Calamity Camp at historical epicenter of uranium mining
Rumor has it that Calamity Mesa, about eight miles southeast of Gateway, got its name when a prospector’s burro ate all his grub, leaving him without food for four days until he could get back to town.
Calamity Camp on the Uncompahgre Plateau has recently been placed on the National Register of Historic Places.
Before becoming Calamity Mesa, the area was the famous Club Ranch. Owners over the years were R.W. Johnson of the Johnson & Johnson Co., Alex Calhoun, Bill Selby, Ed Lavender and Jim Luster and his brother-in-law George Standifird.
According to Jean Moores’ book, “Gateway/Unaweep Canyon at Some Point in Time,” Calamity Camp sprang up from 1915 to 1925 when carnotite was being mined for the radium that was derived from the ore.
According to Moores, the 1920 census for Gateway listed several men from Sweden classified as miners and boarders. She thinks these men were employed at Calamity Camp and were responsible for helping to build the rustic rock houses of indigenous material. The Radium Co. of Colorado paid for building construction.
There were five rock cabins, a bunkhouse, cellars for storage, corrals, and a rock and cedar post barn.
Using the mule trail built by a Mr. Pickett in the early 1900s, ore was packed by mule or horseback to Whitewater, where it was shipped by rail to Denver or East Orange, N.J.
In the late 1920s, a road was built up the Niche to the top of Tenderfoot Mesa and on to Calamity and Outlaw Mesa.
The most valuable radium shipment ever recorded by the United States Bureau of Mines was mined by Jake Lewis in 1925. The 180 tons were valued at $350,000.
In the second boom, from 1936 to 1944, carnotite was mined for the vanadium used by the steel industry.
This ore went to Uravan and later to the mill at Gateway. During 1943 and 1944, the Metal Reserve Co. (a federal agency) acquired vanadium for an emergency reserve. Tailings from the Gateway mill were taken to Uravan by the Manhattan Engineer District (MED) in a highly secret mission to recover their uranium. The public was unaware that uranium was to be used in the bombs that ended Japan’s role in WWII.
In 1944, Union Mines Development Corp. (UMDC), a MED contractor, purchased 42 Calamity claims and shut down the mines. The MED became the United States Atomic Energy Commission (AEC) on Jan. 1, 1947.
In 1948 the AEC, based on the UMDC studies, asked the Bureau of Land Management to withdraw 6.25 square miles on Calamity Mesa for additional geologic study. Existing valid claims were excluded from the withdrawal.
The AEC contracted with the U.S. Geological Survey to drill areas recommended by UMDC. When drilling discovered lots of ore, UMDC deeded the Calamity claim to the United States on Feb. 28, 1949.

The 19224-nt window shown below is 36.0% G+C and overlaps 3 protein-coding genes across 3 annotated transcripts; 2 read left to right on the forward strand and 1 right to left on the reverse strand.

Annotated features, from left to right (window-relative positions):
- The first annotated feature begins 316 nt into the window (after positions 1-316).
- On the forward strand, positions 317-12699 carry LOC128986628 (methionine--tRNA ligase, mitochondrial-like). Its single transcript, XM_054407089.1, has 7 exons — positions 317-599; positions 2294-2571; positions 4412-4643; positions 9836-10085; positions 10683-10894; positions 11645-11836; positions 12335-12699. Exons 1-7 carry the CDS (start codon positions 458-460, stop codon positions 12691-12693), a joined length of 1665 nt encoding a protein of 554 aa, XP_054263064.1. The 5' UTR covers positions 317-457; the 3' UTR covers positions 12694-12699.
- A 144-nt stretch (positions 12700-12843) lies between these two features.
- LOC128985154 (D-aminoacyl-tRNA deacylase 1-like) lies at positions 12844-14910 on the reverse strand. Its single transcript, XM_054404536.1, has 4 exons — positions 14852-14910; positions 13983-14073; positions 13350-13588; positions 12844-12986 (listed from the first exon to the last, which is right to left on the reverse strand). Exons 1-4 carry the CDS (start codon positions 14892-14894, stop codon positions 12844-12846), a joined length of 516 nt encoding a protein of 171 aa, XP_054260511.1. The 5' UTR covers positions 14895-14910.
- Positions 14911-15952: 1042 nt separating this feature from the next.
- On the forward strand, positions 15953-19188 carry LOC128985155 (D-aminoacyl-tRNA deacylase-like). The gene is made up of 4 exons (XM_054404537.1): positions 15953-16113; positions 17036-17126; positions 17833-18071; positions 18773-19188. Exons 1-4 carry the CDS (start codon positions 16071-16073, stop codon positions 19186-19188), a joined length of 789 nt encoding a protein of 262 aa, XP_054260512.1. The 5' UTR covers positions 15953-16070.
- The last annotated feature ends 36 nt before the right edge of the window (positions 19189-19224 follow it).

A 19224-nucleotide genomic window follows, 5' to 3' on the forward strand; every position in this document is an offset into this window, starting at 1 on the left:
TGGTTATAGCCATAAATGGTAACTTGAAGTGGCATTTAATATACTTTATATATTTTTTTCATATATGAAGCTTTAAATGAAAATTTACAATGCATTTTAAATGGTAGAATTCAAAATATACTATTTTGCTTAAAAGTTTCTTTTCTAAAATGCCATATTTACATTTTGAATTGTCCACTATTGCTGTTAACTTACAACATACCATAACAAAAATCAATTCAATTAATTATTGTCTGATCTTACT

The AEC leased the area to the U.S. Vanadium Corp. (Union Carbide) on July 1, 1949. The company mined uranium and vanadium ore through 1960.
Currently, the Grand Junction Department of Energy office has leased the 6.25-square-mile area for uranium exploration except for the 37.89 acres in the area of the camp.
Jean Moores and her husband, Vern, and their three children — a 3-year-old, a 2-year-old and a 9-month old baby — moved into the smallest of the rock houses at Calamity Camp in 1954. Jean’s brother, Rodney, and Vern had a verbal lease with Devar Shumway who had contracted with Union Carbide.
Moores described in her book of a not-so-easy life at Calamity.
Water was pumped from a spring below the camp into a storage tank. Although there was a washhouse for use by the families who worked for the company owners, Moores as a renter was not allowed to use it.
Gladys, who cooked for her mate, his boss and others, let Moores use the company washhouse. This made life a lot easier than hauling water uphill and washing diapers by hand every day.
Moores said the only window in the house where the afternoon sun shone through was in the front door. Lizards would come out of the rocks and sun themselves on the warped board floor.
One day, she found one next to the baby asleep in his crib.
Jean and Vern drilled until 1957 when uranium exploration started to slow down. They then moved to Gateway where Vern started hauling uranium ore for McFarland and Hullinger.
This Saturday, the BLM, Museum of Western Colorado and Gateway Canyon Resorts are sponsoring a public celebration. It starts at 5 p.m. at the Gateway Canyon Resort’s theater with a presentation about the Hanging Flume. Dinner, which will be $10, is at 6 p.m. in the ballroom.
Speakers will be John Horn of Alpine Archeology and Heather Bailey, a State and National Register historian.
Call 244-3000 for information.
Kathy Jordan is retired from The Daily Sentinel. She is involved in many local preservation efforts and is on the board of directors for Colorado Preservation Inc.